Perhaps predictably, advertising played a major role in seizing a tentative newfound concern with personal hygiene and exploding it into mass mysophobia in the twentieth century. The phenomenal success of the advertising industry in this regard is not difficult to comprehend: some of our deepest anxieties are preyed upon, both fears about our personal well-being and apparent powerlessness against the legions of invisible shock troops that microscopy has opened to our view, and insecurities that our bodies, unbeknownst to us, might betray us in public and broadcast that we are in fact made up of human flesh rather than the papaya blossoms or vanilla wafers whose scents we hide behind. In both cases the purported problem lies outside our ability to easily assess, making us especially vulnerable to merchants’ tactics (better to be safe than sorry). Although on the surface current North American attitudes toward hygiene could not be further from those of the fragantly pious saints of the early Middle Ages who made dirtiness a centerpiece of their devotion, in certain respects our mindset echoes their own, once again fetishizing a mortification of and desire to transcend the flesh, this time by attention to rather than disregard of the body, and now in the service of the no less demanding gods of Beauty.
As a concluding note, are there any uniquely Mormon attitudes toward either ritual ablution or dirt?
Although we tend to openly scorn ascetic practices of other traditions, certain forms of abstemious behavior play a prominent role in our own worship, particularly fasting, and to a lesser degree limiting meat consumption (an injunction perhaps universally ignored but at least somewhat present in our consciousness). Bathing and physical cleanliness are both pleasurable; why is refraining from washing any different from refraining from eating? The obvious reasons revolve around the social repercussions of refusing to bathe, especially acute in present-day North America and of inestimable significance to an image-conscious institution. A two-pronged value is ascribed to fasting: it teaches us self-denial, and it facilitates our aiding the community. Stinking, while it may serve the first goal, is, in contrast, viewed as a virtual assault on the community.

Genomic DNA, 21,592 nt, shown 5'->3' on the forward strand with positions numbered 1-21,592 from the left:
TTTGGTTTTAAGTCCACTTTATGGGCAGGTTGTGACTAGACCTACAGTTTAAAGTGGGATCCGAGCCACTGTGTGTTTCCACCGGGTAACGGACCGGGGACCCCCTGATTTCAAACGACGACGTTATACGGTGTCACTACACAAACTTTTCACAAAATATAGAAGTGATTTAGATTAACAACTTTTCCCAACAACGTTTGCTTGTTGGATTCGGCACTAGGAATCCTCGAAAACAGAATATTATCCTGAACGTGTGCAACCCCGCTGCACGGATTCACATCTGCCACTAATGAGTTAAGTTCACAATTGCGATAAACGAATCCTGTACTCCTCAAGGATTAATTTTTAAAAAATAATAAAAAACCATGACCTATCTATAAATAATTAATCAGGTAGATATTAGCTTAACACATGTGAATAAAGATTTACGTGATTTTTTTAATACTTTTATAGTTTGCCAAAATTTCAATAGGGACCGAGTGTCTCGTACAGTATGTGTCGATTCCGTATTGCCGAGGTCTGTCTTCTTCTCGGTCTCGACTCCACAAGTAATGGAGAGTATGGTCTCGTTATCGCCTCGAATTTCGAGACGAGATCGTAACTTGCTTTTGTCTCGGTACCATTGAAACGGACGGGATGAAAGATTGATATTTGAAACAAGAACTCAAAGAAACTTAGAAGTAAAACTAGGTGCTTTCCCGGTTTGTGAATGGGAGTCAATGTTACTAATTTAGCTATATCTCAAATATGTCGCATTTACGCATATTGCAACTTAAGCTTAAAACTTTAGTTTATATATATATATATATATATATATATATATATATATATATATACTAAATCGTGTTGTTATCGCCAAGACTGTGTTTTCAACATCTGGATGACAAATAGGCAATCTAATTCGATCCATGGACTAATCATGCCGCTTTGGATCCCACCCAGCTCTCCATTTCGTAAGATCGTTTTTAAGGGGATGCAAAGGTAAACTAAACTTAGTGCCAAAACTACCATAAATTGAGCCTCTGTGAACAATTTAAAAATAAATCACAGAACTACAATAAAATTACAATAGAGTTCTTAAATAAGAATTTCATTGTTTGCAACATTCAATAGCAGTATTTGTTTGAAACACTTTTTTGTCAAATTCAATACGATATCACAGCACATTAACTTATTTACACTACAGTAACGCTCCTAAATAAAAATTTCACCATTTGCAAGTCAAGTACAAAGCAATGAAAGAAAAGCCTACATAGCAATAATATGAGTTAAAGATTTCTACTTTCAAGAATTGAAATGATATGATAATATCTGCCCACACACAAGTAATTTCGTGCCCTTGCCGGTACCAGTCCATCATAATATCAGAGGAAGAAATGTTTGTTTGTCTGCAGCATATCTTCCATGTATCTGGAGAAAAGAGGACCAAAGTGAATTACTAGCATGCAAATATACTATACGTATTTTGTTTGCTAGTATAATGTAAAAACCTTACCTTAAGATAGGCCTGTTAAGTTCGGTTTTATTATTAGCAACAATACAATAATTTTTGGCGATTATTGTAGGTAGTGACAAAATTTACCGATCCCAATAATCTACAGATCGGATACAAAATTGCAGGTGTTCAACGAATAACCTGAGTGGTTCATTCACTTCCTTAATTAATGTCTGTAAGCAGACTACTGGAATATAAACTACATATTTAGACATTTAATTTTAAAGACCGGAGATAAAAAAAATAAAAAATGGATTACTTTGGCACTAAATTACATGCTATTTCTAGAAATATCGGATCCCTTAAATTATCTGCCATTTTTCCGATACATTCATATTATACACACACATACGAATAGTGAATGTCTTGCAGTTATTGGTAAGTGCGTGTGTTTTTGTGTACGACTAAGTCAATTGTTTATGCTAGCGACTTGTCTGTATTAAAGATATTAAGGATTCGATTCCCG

When it comes to ritual cleansings, our repertoire of ablutions is perhaps only slightly more expanded than that of mainstream Christianity (and somewhat different in character, as we lack a clear equivalent to holy water in Catholicism, for example). In addition to full-immersion baptisms, we also undergo various anointings (there’s a possible connection between oil and cleanliness going back to a time when oil may have been applied to the head to kill lice); and now-muted symbolic ablutions in the temple (we perhaps recoil from the indecorousness of our spiritual ancestors bathing each other naked, although the result of our revised ceremony is an attenuated connection between physical and spiritual purity in which, as in the gospels, the former receives less stress at the expense of the latter).
Finally, an association between cleanliness and moral probity recurs throughout Restoration scripture (see for example D&C 88:74; 1 Nephi 15:34, etc.) and public discourse. Among other things, this pattern underscores an implicit valuation of actual, physical cleanliness. While it makes perhaps intuitive sense to describe sin as a contaminant, the connection is not entirely clear to me. “Pure” describes something no part of which is not indigenous to it. If our “natural” state is one of depravity (see Mosiah 3:19), then we are most “pure” when we yield to sin, and it is grace that is the element that is specifically out of place (i.e. “dirt”). On the other hand, if the “natural man [sic]” is something to be “put off,” it is hardly “natural” at all, but in fact itself a foreign entity in our characters.
- 7 October 2008